This is an archived article that was published on in 2011, and information in the article may be outdated. It is provided only for personal research purposes and may not be reprinted.

For many humans, making art isn't a profession; it's an obsession.

The most striking example of this primal and irrepressible urge is found among the so-called "outside" artists — amateurs who often are destitute, isolated, marginalized, mentally ill or even imprisoned. The only unifying factor between these folk artists is that they have no formal training in art production or history.

The phenomenon, which has created remarkable edifices, such as the Watts Towers in Los Angeles, Houston's Beer Can House, and Salt Lake City's Gilgal Garden, seems to be under-represented in the Intermountain West, and in Utah. Or at least yet undiscovered, according to two experts who spoke recently at the Kimball Art Center's "Detour Art: Outsider, Folk Art, and Visionary Environments from Coast to Coast."

The Kimball exhibition is drawn from the outsider-art collection of Kansas City-based Kelly Ludwig, who travels America's blue highways to find and document outside artists. The show presents the spectrum of the often primitive or childlike genre — from the graceful wood carvings of Kentucky's Minnie Adkins that draw from the folk art of duck decoys, to the crude but powerful tin cut-outs of Betty Sue Matthews, plus the intuitive modernism of Thornton Dial.

Ludwig says outsider art is a "celebration of creativity." She labels the genre as "detour art" because it's an escape from so-called fine arts, and usually requires driving into rural backwaters to find.

"These artists are thrifty," Ludwig says. "Nothing ever goes to waste. The best definition I can think of for outsider artist is: Ordinary people using the material they have at hand to make art."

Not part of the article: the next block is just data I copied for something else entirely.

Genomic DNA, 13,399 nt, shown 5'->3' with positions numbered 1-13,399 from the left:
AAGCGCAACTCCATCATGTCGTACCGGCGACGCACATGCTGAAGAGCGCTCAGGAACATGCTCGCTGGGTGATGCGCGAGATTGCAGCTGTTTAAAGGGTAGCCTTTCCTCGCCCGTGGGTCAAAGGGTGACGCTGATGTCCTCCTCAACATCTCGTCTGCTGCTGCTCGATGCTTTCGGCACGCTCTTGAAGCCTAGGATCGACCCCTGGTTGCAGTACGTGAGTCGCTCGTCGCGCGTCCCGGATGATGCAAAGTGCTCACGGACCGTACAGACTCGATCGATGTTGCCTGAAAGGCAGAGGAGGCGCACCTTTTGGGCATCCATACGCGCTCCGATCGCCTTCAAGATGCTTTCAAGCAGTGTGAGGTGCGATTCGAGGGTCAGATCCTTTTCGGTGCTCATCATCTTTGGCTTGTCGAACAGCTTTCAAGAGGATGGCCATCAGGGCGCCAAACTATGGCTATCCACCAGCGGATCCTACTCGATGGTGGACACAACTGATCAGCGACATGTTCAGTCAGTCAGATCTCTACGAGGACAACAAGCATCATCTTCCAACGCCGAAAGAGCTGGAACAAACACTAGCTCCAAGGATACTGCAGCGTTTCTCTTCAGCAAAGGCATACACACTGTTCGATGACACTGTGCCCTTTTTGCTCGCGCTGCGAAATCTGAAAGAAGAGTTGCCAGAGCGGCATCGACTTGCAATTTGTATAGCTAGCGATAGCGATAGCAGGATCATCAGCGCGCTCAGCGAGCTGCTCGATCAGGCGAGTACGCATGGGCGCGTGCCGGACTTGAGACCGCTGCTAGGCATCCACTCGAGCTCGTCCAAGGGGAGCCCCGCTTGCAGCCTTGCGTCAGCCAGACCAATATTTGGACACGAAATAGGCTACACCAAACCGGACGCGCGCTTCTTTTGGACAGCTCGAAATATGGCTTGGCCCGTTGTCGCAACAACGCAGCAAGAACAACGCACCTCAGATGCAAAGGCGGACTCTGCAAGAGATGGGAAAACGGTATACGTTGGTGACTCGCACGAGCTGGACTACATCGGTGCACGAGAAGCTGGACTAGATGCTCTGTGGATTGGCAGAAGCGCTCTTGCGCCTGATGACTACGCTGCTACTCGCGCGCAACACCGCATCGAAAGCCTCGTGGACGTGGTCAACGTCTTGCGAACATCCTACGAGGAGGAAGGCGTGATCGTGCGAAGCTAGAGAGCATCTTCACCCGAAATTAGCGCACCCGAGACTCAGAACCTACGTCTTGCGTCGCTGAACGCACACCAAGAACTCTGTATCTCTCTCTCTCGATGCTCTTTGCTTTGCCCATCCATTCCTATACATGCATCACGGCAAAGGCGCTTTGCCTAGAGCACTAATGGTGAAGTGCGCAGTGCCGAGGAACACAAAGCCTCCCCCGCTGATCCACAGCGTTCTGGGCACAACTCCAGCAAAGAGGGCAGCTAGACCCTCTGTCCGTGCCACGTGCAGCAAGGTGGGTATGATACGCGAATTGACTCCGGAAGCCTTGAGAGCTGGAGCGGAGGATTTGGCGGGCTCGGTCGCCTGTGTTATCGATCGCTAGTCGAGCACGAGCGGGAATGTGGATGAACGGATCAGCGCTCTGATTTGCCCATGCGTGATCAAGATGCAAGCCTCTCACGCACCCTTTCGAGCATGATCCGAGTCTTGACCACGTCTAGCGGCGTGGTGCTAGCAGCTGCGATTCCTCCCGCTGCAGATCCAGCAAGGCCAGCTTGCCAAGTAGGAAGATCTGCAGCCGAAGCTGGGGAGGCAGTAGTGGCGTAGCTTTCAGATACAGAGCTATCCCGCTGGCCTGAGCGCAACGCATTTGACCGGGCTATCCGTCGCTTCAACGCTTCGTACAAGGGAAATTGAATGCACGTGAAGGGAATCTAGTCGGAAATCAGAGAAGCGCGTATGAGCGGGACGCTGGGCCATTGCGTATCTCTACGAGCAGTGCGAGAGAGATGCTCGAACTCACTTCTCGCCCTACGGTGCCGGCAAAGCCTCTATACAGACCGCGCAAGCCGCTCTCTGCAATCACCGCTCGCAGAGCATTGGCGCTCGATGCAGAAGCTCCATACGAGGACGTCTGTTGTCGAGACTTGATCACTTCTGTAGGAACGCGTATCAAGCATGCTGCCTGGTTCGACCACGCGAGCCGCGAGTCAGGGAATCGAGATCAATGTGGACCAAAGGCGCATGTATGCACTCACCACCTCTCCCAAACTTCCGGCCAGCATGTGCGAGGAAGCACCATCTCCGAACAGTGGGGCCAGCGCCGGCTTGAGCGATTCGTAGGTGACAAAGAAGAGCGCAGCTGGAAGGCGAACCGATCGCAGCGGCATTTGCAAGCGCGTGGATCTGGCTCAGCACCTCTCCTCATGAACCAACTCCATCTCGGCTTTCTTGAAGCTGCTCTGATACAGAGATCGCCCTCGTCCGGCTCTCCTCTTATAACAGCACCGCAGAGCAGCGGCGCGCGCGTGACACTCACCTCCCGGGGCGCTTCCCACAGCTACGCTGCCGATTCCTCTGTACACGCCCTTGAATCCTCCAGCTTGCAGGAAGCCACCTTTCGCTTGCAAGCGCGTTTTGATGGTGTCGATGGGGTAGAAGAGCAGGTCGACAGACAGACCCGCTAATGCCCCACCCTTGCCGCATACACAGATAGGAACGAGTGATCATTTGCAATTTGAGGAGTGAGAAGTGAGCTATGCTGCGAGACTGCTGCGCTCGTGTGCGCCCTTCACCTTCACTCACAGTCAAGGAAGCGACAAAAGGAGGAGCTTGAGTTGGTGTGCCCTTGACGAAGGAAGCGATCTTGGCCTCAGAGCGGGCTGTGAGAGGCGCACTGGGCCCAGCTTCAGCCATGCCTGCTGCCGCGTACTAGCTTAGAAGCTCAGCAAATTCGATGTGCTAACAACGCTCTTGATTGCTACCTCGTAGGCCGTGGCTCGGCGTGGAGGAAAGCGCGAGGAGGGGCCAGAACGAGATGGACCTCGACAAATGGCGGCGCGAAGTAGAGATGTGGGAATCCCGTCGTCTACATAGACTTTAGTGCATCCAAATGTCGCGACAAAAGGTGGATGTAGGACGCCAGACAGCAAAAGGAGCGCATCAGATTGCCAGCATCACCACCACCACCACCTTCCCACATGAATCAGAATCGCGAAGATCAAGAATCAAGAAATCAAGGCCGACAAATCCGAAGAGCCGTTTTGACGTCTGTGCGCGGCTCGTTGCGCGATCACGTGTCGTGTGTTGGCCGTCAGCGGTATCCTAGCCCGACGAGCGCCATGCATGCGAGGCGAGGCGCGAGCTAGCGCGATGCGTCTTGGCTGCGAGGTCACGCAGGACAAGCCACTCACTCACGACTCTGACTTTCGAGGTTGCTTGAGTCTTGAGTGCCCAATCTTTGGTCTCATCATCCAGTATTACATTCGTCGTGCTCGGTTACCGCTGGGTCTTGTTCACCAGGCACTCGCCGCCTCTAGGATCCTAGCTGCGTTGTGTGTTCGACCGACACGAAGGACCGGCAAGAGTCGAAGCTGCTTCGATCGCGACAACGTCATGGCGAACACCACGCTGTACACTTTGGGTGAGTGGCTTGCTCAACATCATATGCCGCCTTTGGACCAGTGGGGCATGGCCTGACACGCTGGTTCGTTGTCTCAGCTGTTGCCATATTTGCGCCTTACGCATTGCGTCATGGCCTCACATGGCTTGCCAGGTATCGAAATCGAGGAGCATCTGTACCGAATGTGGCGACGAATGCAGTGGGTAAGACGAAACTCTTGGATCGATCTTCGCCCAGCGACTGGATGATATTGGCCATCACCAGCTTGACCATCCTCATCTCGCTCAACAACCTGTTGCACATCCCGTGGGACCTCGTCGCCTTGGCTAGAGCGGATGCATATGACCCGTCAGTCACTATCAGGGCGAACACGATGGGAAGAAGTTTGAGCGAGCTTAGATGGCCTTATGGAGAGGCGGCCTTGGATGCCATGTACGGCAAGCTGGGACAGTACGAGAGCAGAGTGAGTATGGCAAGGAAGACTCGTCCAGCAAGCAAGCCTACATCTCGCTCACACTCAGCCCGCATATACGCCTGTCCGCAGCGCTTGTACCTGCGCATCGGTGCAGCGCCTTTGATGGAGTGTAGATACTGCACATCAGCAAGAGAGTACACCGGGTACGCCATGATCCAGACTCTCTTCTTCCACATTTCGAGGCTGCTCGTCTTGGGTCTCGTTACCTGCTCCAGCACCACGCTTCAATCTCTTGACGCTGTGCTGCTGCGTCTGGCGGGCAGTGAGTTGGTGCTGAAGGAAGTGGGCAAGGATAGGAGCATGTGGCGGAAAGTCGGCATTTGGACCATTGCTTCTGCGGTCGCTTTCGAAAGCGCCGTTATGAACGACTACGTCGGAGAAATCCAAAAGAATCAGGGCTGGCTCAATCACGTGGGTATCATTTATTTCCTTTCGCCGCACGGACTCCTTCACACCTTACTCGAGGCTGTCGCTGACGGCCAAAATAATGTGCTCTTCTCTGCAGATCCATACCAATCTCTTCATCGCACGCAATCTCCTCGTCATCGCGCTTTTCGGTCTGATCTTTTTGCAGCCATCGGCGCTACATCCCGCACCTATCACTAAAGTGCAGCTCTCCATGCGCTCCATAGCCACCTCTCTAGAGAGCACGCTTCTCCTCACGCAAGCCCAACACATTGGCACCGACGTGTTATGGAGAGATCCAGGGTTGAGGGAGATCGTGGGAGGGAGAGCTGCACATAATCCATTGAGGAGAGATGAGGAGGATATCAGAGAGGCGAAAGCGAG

In the exhibit's "Indian Chief," Jimmy Lee Sudduth of Fayette, Ala., used dirt, Pepsi-Cola, and leftover house paint to create. Charlie Lucas, also of Alabama, used bicycle sprockets and a broken rake to make "Face."

Terms applied to the genre — including "folk art" and "outsider art" — are fuzzy and getting more so, as academics, collectors and media continue to discover outsider artists, says Duff Lindsay, a collector and dealer in the art form from Columbus, Ohio.

"I call it 'contemporary self-taught,'" Lindsay says. "Outsider art is almost a historical term now." After all, can anyone be "outside" anymore, asks Lindsay, a former television producer, given the media saturation of the modern world.

It's nearly impossible for folk artists — with the exception perhaps of the severely mentally ill — to be unaware of the greater world of art and the growing market (and upward-spiralling prices) for outsider art, Ludwig says. But she doesn't think that scrutiny and study will destroy what's sometimes labeled art brut; that is, works that grow out of an almost obsessive need to create with "whatever material at hand." "This art just transforms," Ludwig says. "It will evolve."

Ludwig and Lindsay ended a tour of the Kimball exhibit with a challenge to aficionados: Find outsider/folk/untrained artists in Utah.

"This art is everywhere you go," Ludwig says. "But I don't know of any self-taught artists in Utah. But I know they are there."

Take an art detour

Where • Kimball Art Center, 638 Park Ave., Park City

When • Through Nov. 27

Gallery hours • Monday to Thursday 10 a.m-5 p.m., Friday 10 a.m.-7 p.m. Saturday 12-7 p.m. Sunday 12-5 p.m.

Info • or 435-649-8882.

Outsider art in your backyard

A world-renowned example of outsider art is Gilgal Gardens, 756 E. 500 South, Salt Lake City.